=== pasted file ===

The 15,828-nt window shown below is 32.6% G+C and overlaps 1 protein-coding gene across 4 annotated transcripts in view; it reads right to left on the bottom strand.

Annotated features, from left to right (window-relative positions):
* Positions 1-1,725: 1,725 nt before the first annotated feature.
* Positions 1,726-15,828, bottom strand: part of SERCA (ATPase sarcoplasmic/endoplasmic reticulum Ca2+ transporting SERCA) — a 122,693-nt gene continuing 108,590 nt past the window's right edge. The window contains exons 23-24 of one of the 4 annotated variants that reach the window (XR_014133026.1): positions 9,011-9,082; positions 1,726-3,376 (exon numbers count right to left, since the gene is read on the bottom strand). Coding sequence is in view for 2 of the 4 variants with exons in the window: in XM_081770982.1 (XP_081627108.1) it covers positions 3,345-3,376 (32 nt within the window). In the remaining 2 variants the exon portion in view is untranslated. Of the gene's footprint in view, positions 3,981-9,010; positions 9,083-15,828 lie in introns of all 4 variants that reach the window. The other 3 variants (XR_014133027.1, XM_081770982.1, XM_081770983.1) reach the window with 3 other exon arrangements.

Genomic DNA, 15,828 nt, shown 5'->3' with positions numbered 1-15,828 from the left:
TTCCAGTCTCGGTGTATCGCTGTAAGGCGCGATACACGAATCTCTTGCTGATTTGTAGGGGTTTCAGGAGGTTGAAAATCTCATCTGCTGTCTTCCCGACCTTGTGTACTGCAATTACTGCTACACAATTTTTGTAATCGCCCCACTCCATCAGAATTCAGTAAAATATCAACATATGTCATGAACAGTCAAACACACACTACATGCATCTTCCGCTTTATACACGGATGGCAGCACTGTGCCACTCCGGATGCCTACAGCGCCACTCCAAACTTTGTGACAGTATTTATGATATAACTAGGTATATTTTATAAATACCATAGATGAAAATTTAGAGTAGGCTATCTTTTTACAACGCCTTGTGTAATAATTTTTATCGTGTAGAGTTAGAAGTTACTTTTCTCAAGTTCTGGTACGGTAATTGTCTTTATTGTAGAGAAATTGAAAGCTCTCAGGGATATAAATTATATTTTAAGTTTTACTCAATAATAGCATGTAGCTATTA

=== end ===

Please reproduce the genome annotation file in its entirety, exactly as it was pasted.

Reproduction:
The 15,828-nt window shown below is 32.6% G+C and overlaps 1 protein-coding gene across 4 annotated transcripts in view; it reads right to left on the bottom strand.

Annotated features, from left to right (window-relative positions):
* Positions 1-1,725: 1,725 nt before the first annotated feature.
* Positions 1,726-15,828, bottom strand: part of SERCA (ATPase sarcoplasmic/endoplasmic reticulum Ca2+ transporting SERCA) — a 122,693-nt gene continuing 108,590 nt past the window's right edge. The window contains exons 23-24 of one of the 4 annotated variants that reach the window (XR_014133026.1): positions 9,011-9,082; positions 1,726-3,376 (exon numbers count right to left, since the gene is read on the bottom strand). Coding sequence is in view for 2 of the 4 variants with exons in the window: in XM_081770982.1 (XP_081627108.1) it covers positions 3,345-3,376 (32 nt within the window). In the remaining 2 variants the exon portion in view is untranslated. Of the gene's footprint in view, positions 3,981-9,010; positions 9,083-15,828 lie in introns of all 4 variants that reach the window. The other 3 variants (XR_014133027.1, XM_081770982.1, XM_081770983.1) reach the window with 3 other exon arrangements.

Genomic DNA, 15,828 nt, shown 5'->3' with positions numbered 1-15,828 from the left:
TTCCAGTCTCGGTGTATCGCTGTAAGGCGCGATACACGAATCTCTTGCTGATTTGTAGGGGTTTCAGGAGGTTGAAAATCTCATCTGCTGTCTTCCCGACCTTGTGTACTGCAATTACTGCTACACAATTTTTGTAATCGCCCCACTCCATCAGAATTCAGTAAAATATCAACATATGTCATGAACAGTCAAACACACACTACATGCATCTTCCGCTTTATACACGGATGGCAGCACTGTGCCACTCCGGATGCCTACAGCGCCACTCCAAACTTTGTGACAGTATTTATGATATAACTAGGTATATTTTATAAATACCATAGATGAAAATTTAGAGTAGGCTATCTTTTTACAACGCCTTGTGTAATAATTTTTATCGTGTAGAGTTAGAAGTTACTTTTCTCAAGTTCTGGTACGGTAATTGTCTTTATTGTAGAGAAATTGAAAGCTCTCAGGGATATAAATTATATTTTAAGTTTTACTCAATAATAGCATGTAGCTATTA